• Can you safely carry people around in a plastic baggy?
  • Can you envision a vehicle that you can fit into your pocket?
  • Could you fly a plane that was an inch long across the entire island of Oahu and arrive at any intended destination, no matter how many times you tried?
  • Would the sheer terror of encountering bugs that were bigger than you not induce a heart attack or even slightly put you off kilter so as to not allow you to tap your immense knowledge of the science of beetles to think about ways to assemble poisons to be able to successfully eliminate the creature?
  • If your co-worker was held underground by a wasp as a prisoner, to be the wasp’s offspring’s lunch, would any human in any context feel sympathy for the offspring who was to be deprived of his lunch if your rescue succeeds? (As noble and naturalistic a thought this may be, I think terror would win out in any event).
  • At what percent of normal function could you function if your arm, as an example, was injected by a giant insect with its larvae, using you as a host?  Could you then fly a plane that you’d never seen before, or would you just freak out and cower in the corner, or beg your friend to cut off your arm?

The best part of all Crichton novels is the creation of a small think tank of a half dozen experts of distinct disciplines pulled together seemingly to research some project, only to realize their real purpose is to solve a difficult problem under unthinkable conditions.  Crichton creates these mini-universities where ideas can be shared, theories argued and defended.  The human condition—personalities, foibles, belief systems, behavior–always gets in the way, but never to the detriment of the entire operation.  Here we have seven graduate students, anxious to get their own deals post-grad with private industry.  Then Vin Drake, president of tech corporation Nanigen, comes along to recruit.  One of the students, Peter Jansen, has a brother Eric who already works there.  They all fly to the headquarters on the island of Oahu.  First Eric turns up dead, and in attempting a quickly and poorly thought plan to get an admission from the killer, the seven are sucked into the microverse and left to die in the woods.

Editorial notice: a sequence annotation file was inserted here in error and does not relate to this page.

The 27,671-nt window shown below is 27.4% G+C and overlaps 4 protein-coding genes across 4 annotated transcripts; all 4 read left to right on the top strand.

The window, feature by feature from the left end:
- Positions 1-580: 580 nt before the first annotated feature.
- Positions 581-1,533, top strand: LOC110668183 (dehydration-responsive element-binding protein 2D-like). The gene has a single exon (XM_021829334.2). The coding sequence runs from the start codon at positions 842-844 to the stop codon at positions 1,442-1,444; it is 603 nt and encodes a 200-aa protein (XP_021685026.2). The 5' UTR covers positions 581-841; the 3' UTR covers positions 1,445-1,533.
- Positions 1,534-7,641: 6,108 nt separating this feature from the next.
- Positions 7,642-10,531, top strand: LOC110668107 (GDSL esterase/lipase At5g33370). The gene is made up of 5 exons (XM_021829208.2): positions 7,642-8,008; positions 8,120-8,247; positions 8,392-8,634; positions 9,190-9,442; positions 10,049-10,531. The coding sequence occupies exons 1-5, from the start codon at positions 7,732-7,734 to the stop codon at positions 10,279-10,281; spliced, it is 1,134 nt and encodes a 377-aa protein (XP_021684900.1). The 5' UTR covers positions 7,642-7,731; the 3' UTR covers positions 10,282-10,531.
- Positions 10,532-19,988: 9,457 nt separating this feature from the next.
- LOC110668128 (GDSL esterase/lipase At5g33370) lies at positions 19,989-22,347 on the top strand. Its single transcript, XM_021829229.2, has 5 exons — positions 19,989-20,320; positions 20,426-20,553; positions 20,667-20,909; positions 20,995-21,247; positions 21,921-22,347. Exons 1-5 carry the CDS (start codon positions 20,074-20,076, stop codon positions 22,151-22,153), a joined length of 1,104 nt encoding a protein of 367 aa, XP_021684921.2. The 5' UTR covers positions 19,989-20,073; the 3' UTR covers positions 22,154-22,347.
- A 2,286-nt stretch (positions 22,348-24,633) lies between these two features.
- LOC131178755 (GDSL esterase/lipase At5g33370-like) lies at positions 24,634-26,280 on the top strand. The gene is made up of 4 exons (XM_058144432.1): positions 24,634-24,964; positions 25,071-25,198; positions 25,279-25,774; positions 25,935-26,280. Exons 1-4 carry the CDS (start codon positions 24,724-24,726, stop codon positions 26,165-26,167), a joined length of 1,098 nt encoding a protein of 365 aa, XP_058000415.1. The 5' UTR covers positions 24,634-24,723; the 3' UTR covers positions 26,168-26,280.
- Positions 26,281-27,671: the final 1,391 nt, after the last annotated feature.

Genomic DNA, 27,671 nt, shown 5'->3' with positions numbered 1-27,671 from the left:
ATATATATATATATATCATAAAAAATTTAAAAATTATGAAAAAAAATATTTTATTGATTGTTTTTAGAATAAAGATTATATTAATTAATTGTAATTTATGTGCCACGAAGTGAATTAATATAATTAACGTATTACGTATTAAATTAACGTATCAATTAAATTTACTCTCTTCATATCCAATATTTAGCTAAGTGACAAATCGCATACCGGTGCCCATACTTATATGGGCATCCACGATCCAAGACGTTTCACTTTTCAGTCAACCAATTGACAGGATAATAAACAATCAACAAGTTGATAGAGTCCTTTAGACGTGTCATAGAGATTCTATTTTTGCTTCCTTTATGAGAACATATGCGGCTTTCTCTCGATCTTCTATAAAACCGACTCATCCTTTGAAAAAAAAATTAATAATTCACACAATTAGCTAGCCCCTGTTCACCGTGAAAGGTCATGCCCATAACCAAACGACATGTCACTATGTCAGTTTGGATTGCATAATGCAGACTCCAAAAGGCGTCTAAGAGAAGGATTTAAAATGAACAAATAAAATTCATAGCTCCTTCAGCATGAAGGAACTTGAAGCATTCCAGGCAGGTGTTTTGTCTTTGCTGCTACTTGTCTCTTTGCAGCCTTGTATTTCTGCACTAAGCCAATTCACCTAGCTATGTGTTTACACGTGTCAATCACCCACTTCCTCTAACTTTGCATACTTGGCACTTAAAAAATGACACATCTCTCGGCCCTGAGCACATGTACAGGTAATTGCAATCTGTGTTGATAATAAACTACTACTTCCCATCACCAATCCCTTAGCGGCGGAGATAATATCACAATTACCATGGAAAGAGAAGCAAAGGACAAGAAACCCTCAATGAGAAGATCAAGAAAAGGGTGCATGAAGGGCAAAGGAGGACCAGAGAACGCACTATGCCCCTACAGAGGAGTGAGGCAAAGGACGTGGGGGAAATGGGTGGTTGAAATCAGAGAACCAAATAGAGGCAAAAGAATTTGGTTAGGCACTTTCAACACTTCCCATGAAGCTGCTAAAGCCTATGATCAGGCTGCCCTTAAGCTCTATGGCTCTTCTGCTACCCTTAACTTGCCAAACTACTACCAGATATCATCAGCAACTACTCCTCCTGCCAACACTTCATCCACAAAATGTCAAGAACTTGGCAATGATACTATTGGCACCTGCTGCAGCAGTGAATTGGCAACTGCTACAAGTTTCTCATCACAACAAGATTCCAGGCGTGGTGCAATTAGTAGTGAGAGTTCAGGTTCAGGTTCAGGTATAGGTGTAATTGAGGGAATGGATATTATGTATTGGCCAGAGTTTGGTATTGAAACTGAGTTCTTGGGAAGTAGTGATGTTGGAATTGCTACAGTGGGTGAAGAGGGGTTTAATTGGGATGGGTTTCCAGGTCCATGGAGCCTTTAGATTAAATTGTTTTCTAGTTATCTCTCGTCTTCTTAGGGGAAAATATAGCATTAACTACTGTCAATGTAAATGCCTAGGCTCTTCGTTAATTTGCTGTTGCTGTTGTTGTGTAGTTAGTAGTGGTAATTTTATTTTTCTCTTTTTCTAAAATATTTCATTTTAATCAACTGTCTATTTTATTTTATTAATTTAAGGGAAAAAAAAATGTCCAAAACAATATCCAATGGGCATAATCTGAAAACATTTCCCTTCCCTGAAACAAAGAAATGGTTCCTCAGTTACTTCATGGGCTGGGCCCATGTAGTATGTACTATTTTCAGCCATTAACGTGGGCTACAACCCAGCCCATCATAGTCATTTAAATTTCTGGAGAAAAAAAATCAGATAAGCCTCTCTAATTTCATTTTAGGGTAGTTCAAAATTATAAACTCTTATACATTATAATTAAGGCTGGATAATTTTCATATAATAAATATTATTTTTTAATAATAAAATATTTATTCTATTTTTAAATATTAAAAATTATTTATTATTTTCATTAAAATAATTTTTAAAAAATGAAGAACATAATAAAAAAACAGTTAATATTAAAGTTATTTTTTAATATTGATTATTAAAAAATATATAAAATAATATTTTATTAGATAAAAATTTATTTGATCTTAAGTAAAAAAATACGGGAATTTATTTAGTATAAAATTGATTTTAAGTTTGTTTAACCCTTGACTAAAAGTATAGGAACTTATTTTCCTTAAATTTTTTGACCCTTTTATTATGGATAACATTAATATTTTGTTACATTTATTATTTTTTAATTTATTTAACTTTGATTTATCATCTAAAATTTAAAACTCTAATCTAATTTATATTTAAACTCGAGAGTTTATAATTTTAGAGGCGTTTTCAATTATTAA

Meanwhile enter a local detective, Police Lieutenant Dan Watanabe (my favorite character in the book), who is part Officer Gunderson from Fargo and part Marshal Gerard from The Fugitive, but would have been nicely played on the big screen by Jack Soo (Barney Miller), Kam Fong (Hawaii 5-0), or Kwan Hi Lim (Magnum, PI).  He’s getting misinformation about a group of bizarre deaths, and they all have one company in common.  The story works back and forth among Watanabe (just not enough for my taste), the seven students, and the villain of the story and his minions.  The ride has its moments.

To my surprise, what also becomes most “real” in the novel is what made Jurassic Park real for me—the shock and horror.  To this day the most vivid scene for me from any Crichton novel is when a character is hiding in Jurassic Park in some inner hallway in the dark after all the dinosaurs have escaped their pens.  Something moves past him and he doesn’t feel much or know what happened, until he reaches down to feel his intestines are in his hands, quickly and seemlessly slashed by some plotting raptor. Several of these gut-churning scenes abound in Micro, all involving the fleshy, oogy, gory, grizzly, and grotesque that would likely occur when encountering bugs head-on when they out-size you.  If anything, the encounters as concepts are predictable—get out a sheet of paper and write out every worst-case encounter you would have as an insect—as prey—and you will see each of those scenarios revealed as happening to one of the characters somewhere before the final page.  Horrific to be sure, but it’s that kind of thrill that makes you soar to the end to find out what happens to everyone.

The result is a book worthy of Crichton’s catalog, and an interesting last entry for those that have gobbled up everything else he had to offer.  Available everywhere books are sold.